About Us Our mission is to provide funding for life saving ECMO research, implementation and training...


Hearts of ECMO Inc.’s mission is to provide funding for life saving ECMO research, implementation and training.  We aim to connect and expand our network with leading ECMO specialists to help raise awareness among both the public and medical communities as to the uses and benefits of the procedure.  Additionally, we hope to create a community for patients and the families of patients that have been treated or are currently being treated with ECMO.  Through this common bond, Hearts of ECMO will offer support (both psychologically and financially) through difficult times, as well as provide an established fundraising entity to aide those that want to give back.


On April 13, 2013 while exercising on a treadmill, Noah fainted due to a severe arrhythmia (irregular heartbeat). This occurred secondary to a pre-existing genetic condition called Hypertrophic Cardiomyopathy (HCM), which resulted in a lethal heart rhythm.
It was fortunate for Noah that Emily, a resident in his apartment building, witnessed Noah fainting while he was on the treadmill. She immediately called 911 and ran for help. Fortunately that day Sri, another resident, entered the gym just moments after this had occurred. He contacted his partner Jason, a physician, who rushed down to the gym. He immediately detected that Noah was experiencing ventricular fibrillation and initiated high quality CPR. This life saving resuscitation enabled Noah’s heart to continue to pump the needed blood to his body. This is all the more remarkable given that neither Emily nor Sri normally go to the gym at that time. In addition, Jason is usually working at the hospital. 
In minutes the ambulance arrived and the emergency responders were able to restore Noah’s heart rhythm to a normal heart rate, using a defibrillator.. At this point, Noah was unconscious and it was uncertain as to whether or not there had been damage to his brain, heart or lungs. Noah was immediately taken to Bellevue Hospital where he was placed in a medically induced coma in order to receive hypothermia to minimize any damage to his vital organs. Because of this treatment a respirator was implemented to assist with breathing.
Due to Noah’s HCM, it was extremely difficult to wean him off the respirator. Two harrowing attempts failed, and after each attempt, the amount of damage to his lungs progressed to the development of adult respiratory distress syndrome (ARDS). 
Given Noah’s severe lung damage, it was determined that he would need to be transferred to New York-Presbyterian/Columbia in order to receive ECMO treatment. The ECMO team arrived at Bellevue Hospital to begin the tenuous process of introducing the catheters for his journey. This was performed so that the ECMO process could be started, acting as a surrogate lung, to oxygenate his blood.
Noah was precariously transported across Manhattan to NYP/Columbia in the pouring rain at 5PM, surviving solely on a battery operated portable ECMO unit. Once Noah arrived safely at the hospital, he was immediately placed on a full-size ECMO machine. Noah was connected to the ECMO machine in the ICU for twenty-one days before he was discharged. If it was not for Noah’s strong physical condition as well as his tenacity and will to live, the outcome would probably have been far less successful.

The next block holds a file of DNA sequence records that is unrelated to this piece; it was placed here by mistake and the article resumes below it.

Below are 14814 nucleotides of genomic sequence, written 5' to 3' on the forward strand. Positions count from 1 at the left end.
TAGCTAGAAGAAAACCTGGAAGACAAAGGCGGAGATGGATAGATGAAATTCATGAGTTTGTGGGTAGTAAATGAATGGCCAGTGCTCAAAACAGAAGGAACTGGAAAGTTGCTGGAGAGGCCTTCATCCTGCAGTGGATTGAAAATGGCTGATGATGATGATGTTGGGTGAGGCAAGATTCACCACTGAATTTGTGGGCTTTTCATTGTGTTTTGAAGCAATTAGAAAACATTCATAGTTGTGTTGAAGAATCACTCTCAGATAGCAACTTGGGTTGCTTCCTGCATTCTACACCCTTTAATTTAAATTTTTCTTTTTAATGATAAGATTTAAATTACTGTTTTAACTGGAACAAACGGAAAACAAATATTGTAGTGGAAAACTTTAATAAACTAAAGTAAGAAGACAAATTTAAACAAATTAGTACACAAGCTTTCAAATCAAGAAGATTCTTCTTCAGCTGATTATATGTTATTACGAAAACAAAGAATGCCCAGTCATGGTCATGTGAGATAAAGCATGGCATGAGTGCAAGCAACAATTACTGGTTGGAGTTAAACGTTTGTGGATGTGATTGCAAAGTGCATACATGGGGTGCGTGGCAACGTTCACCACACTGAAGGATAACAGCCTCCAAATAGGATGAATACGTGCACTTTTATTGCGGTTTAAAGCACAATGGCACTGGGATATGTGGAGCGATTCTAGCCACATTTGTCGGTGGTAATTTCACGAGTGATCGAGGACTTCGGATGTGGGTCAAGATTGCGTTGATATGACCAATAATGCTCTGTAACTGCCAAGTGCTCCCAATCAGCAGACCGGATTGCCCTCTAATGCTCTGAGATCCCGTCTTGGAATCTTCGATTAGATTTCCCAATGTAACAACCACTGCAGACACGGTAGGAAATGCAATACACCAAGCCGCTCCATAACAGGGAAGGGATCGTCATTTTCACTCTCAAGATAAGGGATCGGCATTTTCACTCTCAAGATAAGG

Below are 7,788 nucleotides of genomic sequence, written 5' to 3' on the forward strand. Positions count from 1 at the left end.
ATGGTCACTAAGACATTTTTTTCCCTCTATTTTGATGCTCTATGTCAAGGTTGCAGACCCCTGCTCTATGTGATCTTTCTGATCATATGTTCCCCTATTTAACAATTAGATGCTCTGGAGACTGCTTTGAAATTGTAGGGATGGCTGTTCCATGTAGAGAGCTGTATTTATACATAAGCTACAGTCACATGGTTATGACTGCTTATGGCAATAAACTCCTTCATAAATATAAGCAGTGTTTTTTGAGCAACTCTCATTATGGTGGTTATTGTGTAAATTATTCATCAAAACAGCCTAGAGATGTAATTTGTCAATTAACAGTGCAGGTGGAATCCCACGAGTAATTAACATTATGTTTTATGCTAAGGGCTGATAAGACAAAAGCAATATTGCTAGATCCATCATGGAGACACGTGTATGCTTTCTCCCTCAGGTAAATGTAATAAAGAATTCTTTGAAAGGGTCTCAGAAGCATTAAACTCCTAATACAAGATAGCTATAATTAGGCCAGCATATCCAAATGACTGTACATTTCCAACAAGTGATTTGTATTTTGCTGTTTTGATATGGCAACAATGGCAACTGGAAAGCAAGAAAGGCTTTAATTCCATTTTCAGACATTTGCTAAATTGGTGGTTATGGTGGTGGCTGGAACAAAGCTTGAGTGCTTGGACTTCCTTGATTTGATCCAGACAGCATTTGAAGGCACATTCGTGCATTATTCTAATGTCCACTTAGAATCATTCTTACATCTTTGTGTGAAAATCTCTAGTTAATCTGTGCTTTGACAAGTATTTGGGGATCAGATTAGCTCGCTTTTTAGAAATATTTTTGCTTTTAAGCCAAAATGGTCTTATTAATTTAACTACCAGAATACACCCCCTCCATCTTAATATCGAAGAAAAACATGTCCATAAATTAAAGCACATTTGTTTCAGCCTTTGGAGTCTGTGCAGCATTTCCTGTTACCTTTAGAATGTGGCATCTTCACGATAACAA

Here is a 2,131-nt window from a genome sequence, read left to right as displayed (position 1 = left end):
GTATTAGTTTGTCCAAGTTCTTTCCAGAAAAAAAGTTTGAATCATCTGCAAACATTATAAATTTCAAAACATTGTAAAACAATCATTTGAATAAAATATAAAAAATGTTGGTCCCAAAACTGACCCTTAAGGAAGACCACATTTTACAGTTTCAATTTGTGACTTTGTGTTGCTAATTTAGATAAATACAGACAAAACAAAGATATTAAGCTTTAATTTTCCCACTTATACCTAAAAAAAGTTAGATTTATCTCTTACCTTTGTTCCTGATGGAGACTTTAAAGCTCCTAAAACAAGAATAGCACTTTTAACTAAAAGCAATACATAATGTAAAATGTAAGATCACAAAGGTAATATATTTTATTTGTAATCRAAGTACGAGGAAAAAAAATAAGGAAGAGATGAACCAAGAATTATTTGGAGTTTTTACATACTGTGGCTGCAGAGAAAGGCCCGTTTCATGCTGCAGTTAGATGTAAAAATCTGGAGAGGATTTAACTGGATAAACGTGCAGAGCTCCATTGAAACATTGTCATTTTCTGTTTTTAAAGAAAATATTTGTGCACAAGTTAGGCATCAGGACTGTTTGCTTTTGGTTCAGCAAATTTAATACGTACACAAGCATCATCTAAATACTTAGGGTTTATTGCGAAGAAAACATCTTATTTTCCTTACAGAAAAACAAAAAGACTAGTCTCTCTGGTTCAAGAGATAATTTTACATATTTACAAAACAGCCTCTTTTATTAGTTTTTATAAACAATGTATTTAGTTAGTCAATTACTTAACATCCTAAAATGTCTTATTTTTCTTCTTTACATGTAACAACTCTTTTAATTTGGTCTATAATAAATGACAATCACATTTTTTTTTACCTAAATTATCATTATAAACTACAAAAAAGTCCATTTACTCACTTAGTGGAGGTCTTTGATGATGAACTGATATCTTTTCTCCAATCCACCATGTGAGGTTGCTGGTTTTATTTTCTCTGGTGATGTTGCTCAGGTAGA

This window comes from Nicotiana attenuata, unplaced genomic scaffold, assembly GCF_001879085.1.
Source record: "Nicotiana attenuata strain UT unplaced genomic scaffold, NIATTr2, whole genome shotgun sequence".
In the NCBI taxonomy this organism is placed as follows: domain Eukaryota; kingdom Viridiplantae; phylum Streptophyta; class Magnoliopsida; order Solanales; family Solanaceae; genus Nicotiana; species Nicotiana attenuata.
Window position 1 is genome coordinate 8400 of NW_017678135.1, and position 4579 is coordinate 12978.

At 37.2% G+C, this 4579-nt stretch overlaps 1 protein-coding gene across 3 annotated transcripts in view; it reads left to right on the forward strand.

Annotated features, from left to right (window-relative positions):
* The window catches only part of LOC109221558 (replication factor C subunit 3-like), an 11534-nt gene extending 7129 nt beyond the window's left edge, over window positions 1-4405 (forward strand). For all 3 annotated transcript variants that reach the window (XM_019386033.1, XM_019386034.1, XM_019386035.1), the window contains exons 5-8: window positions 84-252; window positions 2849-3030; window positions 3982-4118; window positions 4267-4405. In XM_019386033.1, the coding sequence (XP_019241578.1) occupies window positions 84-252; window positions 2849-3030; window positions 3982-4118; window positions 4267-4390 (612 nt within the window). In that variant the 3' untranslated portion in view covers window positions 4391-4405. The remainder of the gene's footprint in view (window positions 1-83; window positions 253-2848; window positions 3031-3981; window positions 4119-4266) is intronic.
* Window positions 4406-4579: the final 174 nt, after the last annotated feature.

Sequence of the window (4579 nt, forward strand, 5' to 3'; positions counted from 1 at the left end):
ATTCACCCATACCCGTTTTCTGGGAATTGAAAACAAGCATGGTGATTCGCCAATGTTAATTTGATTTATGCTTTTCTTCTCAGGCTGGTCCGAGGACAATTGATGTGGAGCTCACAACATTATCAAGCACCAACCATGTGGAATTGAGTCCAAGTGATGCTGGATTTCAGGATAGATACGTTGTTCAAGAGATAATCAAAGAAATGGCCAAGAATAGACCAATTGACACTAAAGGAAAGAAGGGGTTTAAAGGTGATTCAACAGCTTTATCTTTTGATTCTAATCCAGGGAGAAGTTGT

The support from the ECMO team enabled Noah to make a full recovery. He is eagerly embracing his newest challenge; to raise awareness for ECMO and to provide the opportunity for more people to receive the remarkable medical treatment that saved his life!


Frank survived his battle with cancer in 1998. However, his fight left him with a frozen right diaphragm, weak lungs and an even weaker immune system leaving him easily susceptible to illness. In 2012, after a flight to Beijing left him feeling weak, Frank found himself in a Chinese hospital having narrowly escaped a massive heart attack.
Having fought for ten days to reach a condition that would allow him to travel home, Frank arrived in New York and was admitted to Cornell Weil Hospital, where surgery was immediately performed to implant a defibrillator. The first defibrillator gave way to a second, and the drugs he was taking to keep his heart in check continued to fail. Frank’s cardiologist referred his case to a heart failure specialist, who determined by way of a heart biopsy, that he was suffering from Giant Cell Myocarditis – for which the only cure is a heart transplant.
While waiting for a suitable heart, Frank’s continued to decline and the doctors had to supplement his heart function again with an implanted LVAD (left ventricular assist device). On May 28, 2013, the hospital called to inform Frank that they had found a heart. Early the following morning, the transplant surgery began. By noon, the heart surgeon informed Frank’s family that they were unable to close his chest — an obviously critical situation.Less than 24 hours later, he was experiencing right ventricular dysfunction — an even more critical situation. Frank’s heart team wasted no time putting him on ECMO, which provided cardiac support to his heart for the next four days until they were finally able to close his chest. There’s no doubt in the minds of any of the people involved in his four month recovery that without ECMO Frank would not be telling this story today!